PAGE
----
Clint Brewer, President, (615) 668-4535
Beth King, Communications Manager, (317) 507-8911
INDIANAPOLIS — Leaders of the Society of Professional Journalists commended the passage of a House version of the amended FOIA bill Tuesday.
“Passage of the FOIA bill will allow not only members of the press but all Americans to hold their government more accountable,” Society of Professional Journalists President Clint Brewer said. “In a time when First Amendment rights are under attack almost daily in this country, this bill is a major step to ensuring America has a free press and a government that is transparent and open.”
FOIA, as it is commonly called, is one of the strongest tools Americans have to supervise the inner workings of government and hold elected officials accountable. In March, the House of Representatives passed an earlier version of the bill, H.R. 1309, the OPEN Government Act, sponsored Reps. Todd Platts (R-Penn.), Henry Waxman (D-Calif.) and William Lacy Clay (D-Mo.).
The U.S. Senate passed its own version of the bill last week.
The House version does not alter FOIA’s disclosure requirements or any of its exemptions. However, the legislation does improve the process by which the federal government can carry out FOIA’s disclosure requirements. It creates an independent ombudsman to resolve citizen disputes, helps agencies strengthen FOIA, creates a tracking system for the public to easily track the status of requests and allows requesters to more effectively recover legal costs incurred when agencies improperly deny requests.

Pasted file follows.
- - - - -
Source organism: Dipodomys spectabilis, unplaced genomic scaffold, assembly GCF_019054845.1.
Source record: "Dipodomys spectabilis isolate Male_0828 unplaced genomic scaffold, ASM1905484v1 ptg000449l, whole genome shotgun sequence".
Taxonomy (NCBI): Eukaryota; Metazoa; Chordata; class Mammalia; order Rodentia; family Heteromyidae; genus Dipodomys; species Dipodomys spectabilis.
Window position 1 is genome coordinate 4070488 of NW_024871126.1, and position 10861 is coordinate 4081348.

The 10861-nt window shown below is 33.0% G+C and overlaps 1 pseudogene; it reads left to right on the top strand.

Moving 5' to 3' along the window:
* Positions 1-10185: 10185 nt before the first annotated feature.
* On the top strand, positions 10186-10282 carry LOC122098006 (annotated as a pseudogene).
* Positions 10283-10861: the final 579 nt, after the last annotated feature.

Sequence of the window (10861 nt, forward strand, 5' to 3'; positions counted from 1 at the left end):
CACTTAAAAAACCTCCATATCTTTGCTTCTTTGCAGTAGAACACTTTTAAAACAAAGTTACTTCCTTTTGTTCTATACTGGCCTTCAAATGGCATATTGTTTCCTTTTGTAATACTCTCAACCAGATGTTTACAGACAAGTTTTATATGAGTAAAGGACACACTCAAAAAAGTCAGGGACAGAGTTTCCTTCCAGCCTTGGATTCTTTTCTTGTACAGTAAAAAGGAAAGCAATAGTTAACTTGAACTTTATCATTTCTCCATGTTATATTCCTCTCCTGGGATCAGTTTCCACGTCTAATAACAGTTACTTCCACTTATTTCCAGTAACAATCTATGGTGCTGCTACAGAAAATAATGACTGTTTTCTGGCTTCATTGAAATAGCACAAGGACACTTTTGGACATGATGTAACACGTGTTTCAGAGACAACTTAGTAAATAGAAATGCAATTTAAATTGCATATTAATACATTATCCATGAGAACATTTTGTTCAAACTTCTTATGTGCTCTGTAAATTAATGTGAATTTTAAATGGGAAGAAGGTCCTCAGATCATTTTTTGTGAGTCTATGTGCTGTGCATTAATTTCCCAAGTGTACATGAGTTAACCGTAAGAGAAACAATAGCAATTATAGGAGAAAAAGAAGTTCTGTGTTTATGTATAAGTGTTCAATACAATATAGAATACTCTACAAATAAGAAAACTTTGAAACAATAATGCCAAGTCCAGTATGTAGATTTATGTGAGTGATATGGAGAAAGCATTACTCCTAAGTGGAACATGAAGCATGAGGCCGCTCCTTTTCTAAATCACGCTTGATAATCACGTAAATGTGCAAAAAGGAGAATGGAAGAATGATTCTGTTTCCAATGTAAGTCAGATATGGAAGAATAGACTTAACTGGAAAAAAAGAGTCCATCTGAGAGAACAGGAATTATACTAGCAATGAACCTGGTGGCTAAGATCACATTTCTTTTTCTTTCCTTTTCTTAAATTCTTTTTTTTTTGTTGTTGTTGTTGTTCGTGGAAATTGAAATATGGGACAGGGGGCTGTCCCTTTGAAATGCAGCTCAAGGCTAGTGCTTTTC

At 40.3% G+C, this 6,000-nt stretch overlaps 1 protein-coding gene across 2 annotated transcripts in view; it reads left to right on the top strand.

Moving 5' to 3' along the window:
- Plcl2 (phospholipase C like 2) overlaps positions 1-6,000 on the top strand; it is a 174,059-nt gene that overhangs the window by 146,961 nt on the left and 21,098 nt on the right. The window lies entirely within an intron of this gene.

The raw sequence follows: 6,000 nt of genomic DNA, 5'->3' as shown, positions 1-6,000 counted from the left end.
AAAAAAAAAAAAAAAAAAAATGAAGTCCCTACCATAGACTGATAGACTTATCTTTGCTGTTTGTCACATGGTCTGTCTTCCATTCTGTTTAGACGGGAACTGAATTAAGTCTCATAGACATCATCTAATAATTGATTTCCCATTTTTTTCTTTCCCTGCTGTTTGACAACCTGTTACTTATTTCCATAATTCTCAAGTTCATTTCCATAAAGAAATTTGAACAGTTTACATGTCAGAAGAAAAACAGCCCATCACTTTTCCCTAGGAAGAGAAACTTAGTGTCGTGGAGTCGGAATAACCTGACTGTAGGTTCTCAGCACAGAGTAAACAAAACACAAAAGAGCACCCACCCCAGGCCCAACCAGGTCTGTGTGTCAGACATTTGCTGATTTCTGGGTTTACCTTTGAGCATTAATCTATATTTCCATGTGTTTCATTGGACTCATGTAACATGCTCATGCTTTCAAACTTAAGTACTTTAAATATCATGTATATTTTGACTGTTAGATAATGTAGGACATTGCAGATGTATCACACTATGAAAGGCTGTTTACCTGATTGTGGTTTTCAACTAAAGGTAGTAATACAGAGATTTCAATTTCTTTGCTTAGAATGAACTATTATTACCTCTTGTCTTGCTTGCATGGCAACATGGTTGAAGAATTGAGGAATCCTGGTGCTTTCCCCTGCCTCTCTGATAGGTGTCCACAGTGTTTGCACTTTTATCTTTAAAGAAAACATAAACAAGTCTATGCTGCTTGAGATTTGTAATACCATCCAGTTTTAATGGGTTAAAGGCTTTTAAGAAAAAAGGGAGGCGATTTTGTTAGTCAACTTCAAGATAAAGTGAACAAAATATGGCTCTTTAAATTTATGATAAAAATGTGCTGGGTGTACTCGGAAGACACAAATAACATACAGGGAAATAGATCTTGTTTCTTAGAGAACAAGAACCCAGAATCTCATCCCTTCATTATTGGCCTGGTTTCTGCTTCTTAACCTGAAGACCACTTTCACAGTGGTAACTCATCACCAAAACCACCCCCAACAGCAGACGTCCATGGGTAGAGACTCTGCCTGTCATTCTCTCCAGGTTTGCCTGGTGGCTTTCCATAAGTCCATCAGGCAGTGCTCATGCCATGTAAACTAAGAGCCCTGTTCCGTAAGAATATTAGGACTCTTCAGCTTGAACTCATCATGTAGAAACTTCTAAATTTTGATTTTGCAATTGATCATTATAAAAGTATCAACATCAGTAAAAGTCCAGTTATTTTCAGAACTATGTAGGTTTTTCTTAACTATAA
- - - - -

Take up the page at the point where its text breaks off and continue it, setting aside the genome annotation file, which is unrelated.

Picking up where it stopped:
To ensure the bill’s passage, SPJ worked alongside members of the Sunshine in Government Initiative (SGI), including the American Society of Newspaper Editors, Associated Press, Association of Alternative Newsweeklies, Coalition of Journalists for Open Government, National Association of Broadcasters, National Newspaper Association, Newspaper Association of America, Radio-Television News Directors Association and Reporters Committee for Freedom of the Press.
“Currently, delays, staggering legal fees and mountains of red tape undercut FOIA’s usefulness for citizens and journalists,” said David Cuillier, SPJ’s National Freedom of Information Committee chairman. “This bill is crucial for helping FOIA work better, which in turn, helps democracy work better.”
Now that the bill has been passed, it heads to the White House where awaits President George W. Bush’s signature.
Founded in 1909 as Sigma Delta Chi, the Society of Professional Journalists promotes the free flow of information vital to a well-informed citizenry; works to inspire and educate the next generation of journalists; and protects First Amendment guarantees of freedom of speech and press. For further information about SPJ, please visit www.spj.org.